Wounded men would have made their way or been taken, first to an aid post close behind the line and then taken by field ambulance to a Casualty Clearing Centre. Once identified as seriously wounded and needing advanced treatment, they would have been evacuated to a Hospital, often by rail on an ambulance train. In this case, as Lance Corporal Jackson is known to have been taken to No 6 Stationary Hospital at Frevent, a journey of about 50 kilometers, the journey may have been by road.10. Sadly, despite every effort, he died on 28 March.

Lance Corporal Jackson is buried in St Hilaire Cemetery at Frevent in the Pas de Calais Region of France. From its position, Frevent was a place of some importance on the lines of communication during the First World War. The 43rd Casualty Clearing Station was posted there from April to June 1916, part of the Lucknow Casualty Clearing Station in June, the 6th Stationary Hospital from June 1916 to the end of August 1918, and the 3rd Canadian, 19th and 43rd Casualty Clearing Stations in the summer of 1918. The great majority of the burials in the cemetery were carried out from these hospitals. St. Hilaire Cemetery Extension was used from March to August 1918 and after the Armistice, one grave of 1915 was brought in from Dennebroeucq. During the Second World War, the greater part of Frevent was destroyed by bombing. An aerial torpedo fell in the cemetery, which is near the railway line, damaging some of the graves, but the Commonwealth plot was not affected. The cemetery now contains 210 Commonwealth burials of the First World War. There are also 12 Second World War burials, all dating from late May - early June 1940 and the withdrawal of the British Expeditionary Force ahead of the German advance. The cemetery extension contains 304 First World War burials9.

Lance Corporal Jackson was posthumously awarded the 1914/15 Star, the British War Medal and the Victory Medal10. In his 'Soldiers Will' he left his belongings to his father and, consequently, he was paid his financial effects of £12 2s 3d on 8 June 1918 and his War Gratuity of £13 10s on 18 December 191911. By this time, Thomas had retired from the police service and had settled in Beeston with his wife and daughter, first at 5 Collin Street then 45 Denison Street and, finally, 'Homeland', 91 Imperial Road12. Thomas died in 1929, his wife in 1942 and his daughter in 1962. All three are buried together in Beeston Cemetery, where their memorial also remembers Evalyn Arthur and his brother Cecil, who died in action in France in 1916.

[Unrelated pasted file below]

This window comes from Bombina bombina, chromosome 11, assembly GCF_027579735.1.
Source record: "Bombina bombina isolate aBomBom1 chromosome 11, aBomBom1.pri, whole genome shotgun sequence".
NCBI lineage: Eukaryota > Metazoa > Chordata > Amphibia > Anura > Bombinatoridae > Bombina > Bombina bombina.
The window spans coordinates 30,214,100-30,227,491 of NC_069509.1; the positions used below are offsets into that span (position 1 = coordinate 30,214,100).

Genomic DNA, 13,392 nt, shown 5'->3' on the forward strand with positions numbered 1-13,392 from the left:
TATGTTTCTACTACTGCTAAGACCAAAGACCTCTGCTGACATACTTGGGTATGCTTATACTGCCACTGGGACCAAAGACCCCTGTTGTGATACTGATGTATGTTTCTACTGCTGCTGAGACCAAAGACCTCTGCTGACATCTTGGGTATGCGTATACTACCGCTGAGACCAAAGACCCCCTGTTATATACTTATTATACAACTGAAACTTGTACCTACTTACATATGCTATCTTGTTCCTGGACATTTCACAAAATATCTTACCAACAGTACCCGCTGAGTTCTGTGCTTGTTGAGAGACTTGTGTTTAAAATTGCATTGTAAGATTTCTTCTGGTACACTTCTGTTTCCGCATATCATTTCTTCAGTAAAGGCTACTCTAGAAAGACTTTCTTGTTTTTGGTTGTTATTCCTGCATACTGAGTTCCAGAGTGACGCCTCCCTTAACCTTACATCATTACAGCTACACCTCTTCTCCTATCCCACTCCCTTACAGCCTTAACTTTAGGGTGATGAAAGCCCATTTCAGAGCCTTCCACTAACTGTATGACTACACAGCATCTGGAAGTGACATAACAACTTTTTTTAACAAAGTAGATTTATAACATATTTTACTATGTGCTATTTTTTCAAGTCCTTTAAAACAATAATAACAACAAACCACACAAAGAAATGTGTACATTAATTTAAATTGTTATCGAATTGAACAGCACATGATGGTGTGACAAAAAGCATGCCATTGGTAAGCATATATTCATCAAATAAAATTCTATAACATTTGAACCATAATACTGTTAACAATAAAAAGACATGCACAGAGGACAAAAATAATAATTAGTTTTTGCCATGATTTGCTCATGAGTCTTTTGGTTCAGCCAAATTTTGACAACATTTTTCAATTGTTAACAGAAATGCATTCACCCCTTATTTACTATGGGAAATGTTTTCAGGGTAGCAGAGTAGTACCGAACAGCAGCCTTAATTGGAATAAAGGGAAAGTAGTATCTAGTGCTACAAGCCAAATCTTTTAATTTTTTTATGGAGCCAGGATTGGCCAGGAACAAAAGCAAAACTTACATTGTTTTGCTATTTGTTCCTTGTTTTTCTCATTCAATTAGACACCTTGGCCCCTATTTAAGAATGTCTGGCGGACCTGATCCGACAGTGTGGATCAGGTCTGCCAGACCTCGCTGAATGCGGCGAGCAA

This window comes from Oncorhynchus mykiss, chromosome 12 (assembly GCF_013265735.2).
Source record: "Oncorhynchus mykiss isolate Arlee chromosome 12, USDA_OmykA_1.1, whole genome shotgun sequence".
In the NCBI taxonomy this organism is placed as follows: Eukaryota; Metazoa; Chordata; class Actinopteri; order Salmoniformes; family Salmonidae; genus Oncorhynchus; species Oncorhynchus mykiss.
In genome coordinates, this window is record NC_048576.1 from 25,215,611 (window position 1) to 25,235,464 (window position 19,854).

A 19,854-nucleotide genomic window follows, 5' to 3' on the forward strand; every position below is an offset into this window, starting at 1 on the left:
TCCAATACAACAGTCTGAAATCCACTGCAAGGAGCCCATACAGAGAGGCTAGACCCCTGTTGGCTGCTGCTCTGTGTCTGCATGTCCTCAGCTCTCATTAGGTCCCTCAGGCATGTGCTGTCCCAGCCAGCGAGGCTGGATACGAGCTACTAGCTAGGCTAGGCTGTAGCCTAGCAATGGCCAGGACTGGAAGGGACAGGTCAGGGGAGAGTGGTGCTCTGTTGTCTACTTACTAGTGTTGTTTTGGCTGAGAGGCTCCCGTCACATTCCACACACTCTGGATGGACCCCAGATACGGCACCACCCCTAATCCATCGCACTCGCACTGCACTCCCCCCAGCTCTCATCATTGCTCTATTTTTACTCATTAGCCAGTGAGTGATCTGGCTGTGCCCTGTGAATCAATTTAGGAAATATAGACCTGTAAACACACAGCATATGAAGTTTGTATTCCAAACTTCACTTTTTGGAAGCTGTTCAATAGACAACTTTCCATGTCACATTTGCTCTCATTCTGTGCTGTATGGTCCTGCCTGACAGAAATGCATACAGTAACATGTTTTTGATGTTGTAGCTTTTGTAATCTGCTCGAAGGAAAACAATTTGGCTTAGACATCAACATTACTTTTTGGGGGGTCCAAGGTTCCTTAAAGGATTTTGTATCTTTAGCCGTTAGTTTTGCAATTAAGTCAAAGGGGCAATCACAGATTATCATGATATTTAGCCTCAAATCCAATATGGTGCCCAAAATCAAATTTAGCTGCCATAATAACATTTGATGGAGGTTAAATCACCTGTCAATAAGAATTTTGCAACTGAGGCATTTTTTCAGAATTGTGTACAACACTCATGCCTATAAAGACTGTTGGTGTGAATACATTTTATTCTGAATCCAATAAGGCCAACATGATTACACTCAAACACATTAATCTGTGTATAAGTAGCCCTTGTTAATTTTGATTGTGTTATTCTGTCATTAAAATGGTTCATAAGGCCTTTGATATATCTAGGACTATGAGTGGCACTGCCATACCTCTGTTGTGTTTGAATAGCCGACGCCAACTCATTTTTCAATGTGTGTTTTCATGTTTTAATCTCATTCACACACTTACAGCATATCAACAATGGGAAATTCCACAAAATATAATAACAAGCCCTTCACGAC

Footnotes
1The photograph of the St Hilaire Cemetery is from the Webmatters website. (www.webmatters.net/txtpat/index.php?id=1907). The CQGC site does not have an image of this cemetery. Most images on the web which purport to be of the cemetery are in fact of the extension.
2His birth was registered (as 'Evalyn Arthur Jackson') in Bingham Registration District (of which Cropwell Butler was part) in Q3/1896 (Ref 7b 461)
3Beeston, Notts, 1901 Census, Piece 3153 Folio 143
4Ruddington, Notts, 1911 Census, 7 Station Road, Ruddington - Piece 20482 RD429 SD7 ED2 Schedule 27
Evalyn's siblings were Alica (or Celia) Shore Jackson (b. c1884), Thomas (b. c1887), Cecil Samuel (1890-1916) and Douglas Reginald (1905-1971).
5This date has been calculated based on the amount of his War Gratuity, and is supported by his service number. It follows his older brother Cecil's enlistment in the previous month. It is possible that records for Evalyn survive in the Coldstream Guards Archives, which have not been accessed.
6Details of the battalion deployment up to the end of 1917 is based on its history on the Forces War Records website (www.forces-war-records.co.uk/units/242/coldstream-guards/)
7Cecil Samuel Jackson was amongst the missing on 15th September 1916 and later assumed to have died. His body was never identified and he is commemorated on the Thiepval Memorial to the Missing.
8This account of the battalion's deployment during March 1918 is based on its war diary (available at ancestry.com).
9This description of the St Hilaire Cemetery is based on that on the Commonwealth War Graves Commission website. (http://www.cwgc.org)
10Details from Evalyn's Medal Card and Medal Rolls - available on ancestry.com. The card also confirms his embarkation date of 5 October 1915.
11Details of the payments are from the "Army Register of Soldiers' Effects, 1901-1929" - available on ancestry.com.
12His parents are recorded at the Denison Street address in Evalyn's Commonwealth War Graves Commission memorial records and the Imperial Road address in his brothers CWGC record. The Collin Street address was given when Thomas applied for Administration of Evelyn's estate in 1918. His widowed mother and sister Celia were still living at 91 Imperial Road at the time of the Registration in September 1939 and Celia continued to live there up to her death in 1962.